This article goes to press at an odd time; by the time it's published on Friday morning, the first round of playoffs in the men's undergraduate residence league will be finished. Presumably many exciting things will have happened, but, due to a series of common ontological and epistemological commitments that I do not feel the need to reiterate, that excitement remains unknown to me at the present moment. So rather than engage in idle speculation as to the state of the various playoff brackets, and thus join the already bloated ranks of obtuse sports prognosticators, I'll make this an entirely backward-looking column. No discussion of the future; indeed, if such a thing is possible, very little discussion of the present either.
IM basketball is privileged to play under conditions that resemble (at least vaguely) the standard conditions of the game. There's no fundamental variation of the rules (flag football), no reduction of positions and alteration of field conditions (soccer, volleyball), and no pliable standards of game time, location, rules, and participants (so-called "ladder" sports, like ultimate Frisbee). That IM basketball is played according to the same standards as basketball just about anywhere (without the NBA three-point line or the trapezoidal international lane) means that it is also susceptible to some common mistakes, which I've seen all too often this year. I can mention only a few of them in any depth.
Improper use of the zone defense: Perhaps some teams were misled by the NBA's euphoria about the legalization of the zone two seasons ago. This is not a bulletproof tactical decision. In fact, unless the other team has a player who is cutting you apart by driving to the lane, the zone is completely unnecessary and really only allows opposing teams to move around the court and put pressure on the weakest defenders. It doesn't help that every team using a zone uses the same 2-3 zone all the time. At least mix it up with the box-and-one, or a triangle-and-two. That's just common sense.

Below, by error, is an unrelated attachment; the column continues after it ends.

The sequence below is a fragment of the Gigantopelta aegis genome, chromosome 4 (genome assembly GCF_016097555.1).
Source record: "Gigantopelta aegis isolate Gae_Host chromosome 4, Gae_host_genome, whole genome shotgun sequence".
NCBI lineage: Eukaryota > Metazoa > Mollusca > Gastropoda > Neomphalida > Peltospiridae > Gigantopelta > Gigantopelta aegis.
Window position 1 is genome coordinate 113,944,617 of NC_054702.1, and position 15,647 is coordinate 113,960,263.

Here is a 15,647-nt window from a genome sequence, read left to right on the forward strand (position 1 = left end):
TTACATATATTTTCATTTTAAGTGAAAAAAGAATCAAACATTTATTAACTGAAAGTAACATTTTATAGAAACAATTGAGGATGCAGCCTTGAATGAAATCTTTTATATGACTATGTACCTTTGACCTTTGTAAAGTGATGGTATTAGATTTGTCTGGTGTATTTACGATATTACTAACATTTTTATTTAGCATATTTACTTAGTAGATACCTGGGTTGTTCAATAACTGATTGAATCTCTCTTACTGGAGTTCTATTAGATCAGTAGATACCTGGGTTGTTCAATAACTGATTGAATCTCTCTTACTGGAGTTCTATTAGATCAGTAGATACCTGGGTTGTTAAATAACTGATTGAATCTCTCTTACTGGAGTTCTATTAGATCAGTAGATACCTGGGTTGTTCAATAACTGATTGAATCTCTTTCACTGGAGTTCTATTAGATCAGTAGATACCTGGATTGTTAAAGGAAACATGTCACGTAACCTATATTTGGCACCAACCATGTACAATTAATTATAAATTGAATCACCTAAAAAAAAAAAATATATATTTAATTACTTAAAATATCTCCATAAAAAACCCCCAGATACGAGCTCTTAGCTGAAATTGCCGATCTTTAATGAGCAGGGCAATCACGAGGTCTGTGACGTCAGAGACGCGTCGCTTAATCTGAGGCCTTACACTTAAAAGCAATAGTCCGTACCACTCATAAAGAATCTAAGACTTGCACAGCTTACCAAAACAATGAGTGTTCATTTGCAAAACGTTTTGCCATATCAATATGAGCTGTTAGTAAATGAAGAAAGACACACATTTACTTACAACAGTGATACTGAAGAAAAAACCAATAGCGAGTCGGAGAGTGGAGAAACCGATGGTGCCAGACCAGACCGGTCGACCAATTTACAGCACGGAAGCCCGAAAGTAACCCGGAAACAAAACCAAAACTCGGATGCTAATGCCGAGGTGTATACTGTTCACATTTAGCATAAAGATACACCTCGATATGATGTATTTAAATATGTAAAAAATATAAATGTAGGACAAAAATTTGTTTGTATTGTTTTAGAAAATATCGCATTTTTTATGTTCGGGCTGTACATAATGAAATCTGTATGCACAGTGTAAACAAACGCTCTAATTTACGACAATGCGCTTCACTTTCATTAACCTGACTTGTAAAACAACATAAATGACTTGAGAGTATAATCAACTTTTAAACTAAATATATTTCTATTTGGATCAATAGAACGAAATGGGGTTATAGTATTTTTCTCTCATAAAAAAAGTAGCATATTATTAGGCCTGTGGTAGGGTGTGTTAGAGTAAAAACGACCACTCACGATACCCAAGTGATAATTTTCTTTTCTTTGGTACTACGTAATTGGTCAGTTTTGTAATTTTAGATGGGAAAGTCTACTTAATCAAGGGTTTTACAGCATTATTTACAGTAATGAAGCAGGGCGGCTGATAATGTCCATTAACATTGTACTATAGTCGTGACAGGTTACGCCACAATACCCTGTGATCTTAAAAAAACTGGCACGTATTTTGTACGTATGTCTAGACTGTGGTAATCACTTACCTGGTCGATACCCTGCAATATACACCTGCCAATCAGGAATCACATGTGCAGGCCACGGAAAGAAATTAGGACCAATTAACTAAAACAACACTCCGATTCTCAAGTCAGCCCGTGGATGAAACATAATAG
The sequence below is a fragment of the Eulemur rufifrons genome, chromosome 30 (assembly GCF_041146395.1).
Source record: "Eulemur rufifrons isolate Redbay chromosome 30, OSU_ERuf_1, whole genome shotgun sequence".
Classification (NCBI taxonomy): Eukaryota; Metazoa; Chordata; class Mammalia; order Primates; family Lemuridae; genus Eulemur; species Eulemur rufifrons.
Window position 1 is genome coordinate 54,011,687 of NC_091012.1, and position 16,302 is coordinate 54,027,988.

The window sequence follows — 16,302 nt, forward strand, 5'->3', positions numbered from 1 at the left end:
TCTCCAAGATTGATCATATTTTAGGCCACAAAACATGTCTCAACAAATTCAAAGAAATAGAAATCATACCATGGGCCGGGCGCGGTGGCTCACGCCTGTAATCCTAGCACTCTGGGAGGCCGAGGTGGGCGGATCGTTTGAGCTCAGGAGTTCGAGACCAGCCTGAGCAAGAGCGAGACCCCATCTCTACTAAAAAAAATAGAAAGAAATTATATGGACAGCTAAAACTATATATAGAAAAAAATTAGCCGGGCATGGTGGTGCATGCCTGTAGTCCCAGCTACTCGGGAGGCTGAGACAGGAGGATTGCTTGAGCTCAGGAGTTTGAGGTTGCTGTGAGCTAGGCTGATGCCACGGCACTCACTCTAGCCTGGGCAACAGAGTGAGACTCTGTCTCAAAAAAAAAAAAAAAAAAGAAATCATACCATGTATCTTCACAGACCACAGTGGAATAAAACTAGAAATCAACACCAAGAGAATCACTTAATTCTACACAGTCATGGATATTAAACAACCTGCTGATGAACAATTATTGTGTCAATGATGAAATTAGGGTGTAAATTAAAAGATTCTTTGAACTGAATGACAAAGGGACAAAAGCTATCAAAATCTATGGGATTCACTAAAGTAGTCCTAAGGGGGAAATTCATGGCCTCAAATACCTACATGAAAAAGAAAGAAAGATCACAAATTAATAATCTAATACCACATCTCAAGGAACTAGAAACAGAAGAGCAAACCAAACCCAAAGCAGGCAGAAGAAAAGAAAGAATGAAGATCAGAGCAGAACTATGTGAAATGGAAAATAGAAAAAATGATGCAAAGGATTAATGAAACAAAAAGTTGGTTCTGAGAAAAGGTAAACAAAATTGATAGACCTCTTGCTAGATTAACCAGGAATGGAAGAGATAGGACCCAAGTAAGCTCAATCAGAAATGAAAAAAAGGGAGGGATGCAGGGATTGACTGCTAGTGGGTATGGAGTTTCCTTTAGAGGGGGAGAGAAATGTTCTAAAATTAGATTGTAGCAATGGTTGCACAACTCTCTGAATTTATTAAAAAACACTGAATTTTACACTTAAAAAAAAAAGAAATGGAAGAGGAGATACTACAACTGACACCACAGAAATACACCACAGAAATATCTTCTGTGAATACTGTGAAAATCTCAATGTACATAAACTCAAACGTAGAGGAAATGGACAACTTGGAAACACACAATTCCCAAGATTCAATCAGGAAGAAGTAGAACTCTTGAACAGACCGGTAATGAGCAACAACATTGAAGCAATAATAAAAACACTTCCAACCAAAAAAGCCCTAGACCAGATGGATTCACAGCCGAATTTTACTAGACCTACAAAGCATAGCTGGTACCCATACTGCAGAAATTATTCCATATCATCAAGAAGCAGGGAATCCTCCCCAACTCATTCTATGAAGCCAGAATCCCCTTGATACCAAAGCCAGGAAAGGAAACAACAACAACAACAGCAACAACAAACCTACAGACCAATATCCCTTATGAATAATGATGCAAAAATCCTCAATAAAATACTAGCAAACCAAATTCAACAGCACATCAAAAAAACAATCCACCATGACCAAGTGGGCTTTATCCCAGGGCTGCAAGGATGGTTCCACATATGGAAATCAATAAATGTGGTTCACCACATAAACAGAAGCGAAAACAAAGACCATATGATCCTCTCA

Cherry-picking, or an evil means to an improper end, as I like to call it: Teams either cherry-pick as an offensive strategy, or use it as a way to run up the score against weak teams. If your aim is to run up the score, you're a jerk, and if your aim is to use it as a consistent offensive strategy, you're a strategically negligent jerk. It can work and work very well, but if an opposing team can do one of three things--get offensive rebounds, close off passing lanes, or shoot well from the field--you're absolutely screwed. Leaving a player at the half-court line, and thus letting the opposing team have an undefended player on offense, can only make disaster more likely. Scoring more points than the other team is always good strategy, but if they can hurry back on defense, this outcome becomes much more tenuous.
One-dimensional offenses: By this I mean one-player offenses, which, given the distribution of athletic talent throughout the housing system, includes the vast majority of intramural teams. A number of one- or two-loss teams no doubt had some of the best players. But this is intramural sports, after all, and if a team's former high school star has a paper or midterm the next day, they're going to lose that night.
I don't mean to imply that all the IM games were marred by these particular flaws, only that they were particularly prevalent and particularly noticeable reasons for losses. But then again I don't think anybody would expect tactical brilliance from an IM game--if this column only discussed well-played games, it'd be about as interesting as Dr. Jack Ramsey's ESPN.com column (that is, not very). No, the fun of IM--and it is supposed to be just fun, after all--is getting shellacked by an opposing team, or shellacking an opposing team. Good, competitive games aren't very funny.
So here's the 2003 IM regular season yearbook, honoring all teams at 3-2 or better, who played well, had a good time, and probably don't have many stories to tell as a result.
Undefeated (5-0 or 6-0)
Vincent, Agent Orange, Laimbeer's Revenge, Graham, Chicago Soccer, Malpractice, Flying Isenberghs (tied once), Freshman Soccer, Rickert, Flint, Delta Upsilon. It bears mentioning, while looking backward over the season, that DU was always good and I never paid any attention. Here's your retroactive praise, effective immediately.
One Loss (4-1 or 5-1)
Henderson A, Homewreckers, Mike Higler: American Hero (tied once), The Revolution, Top 50 and the Immortals, May, Hitchcock-Snell Women, Law School Scrubs (tied once), Hoover, Team Wallace, Durex Trojans, Consiglio
Two Losses (3-2 or 4-2)
Hale, Apathy, The Richard Stabones (tied once), Filbey FA, Flint, Law I, May, Compton Fighting Kiwis, Hitchcock-Snell, Bishop, Dodd-Mead.
As for everyone else, we hope you had a good time. Leave your number with the receptionist and we'll contact you if something comes up.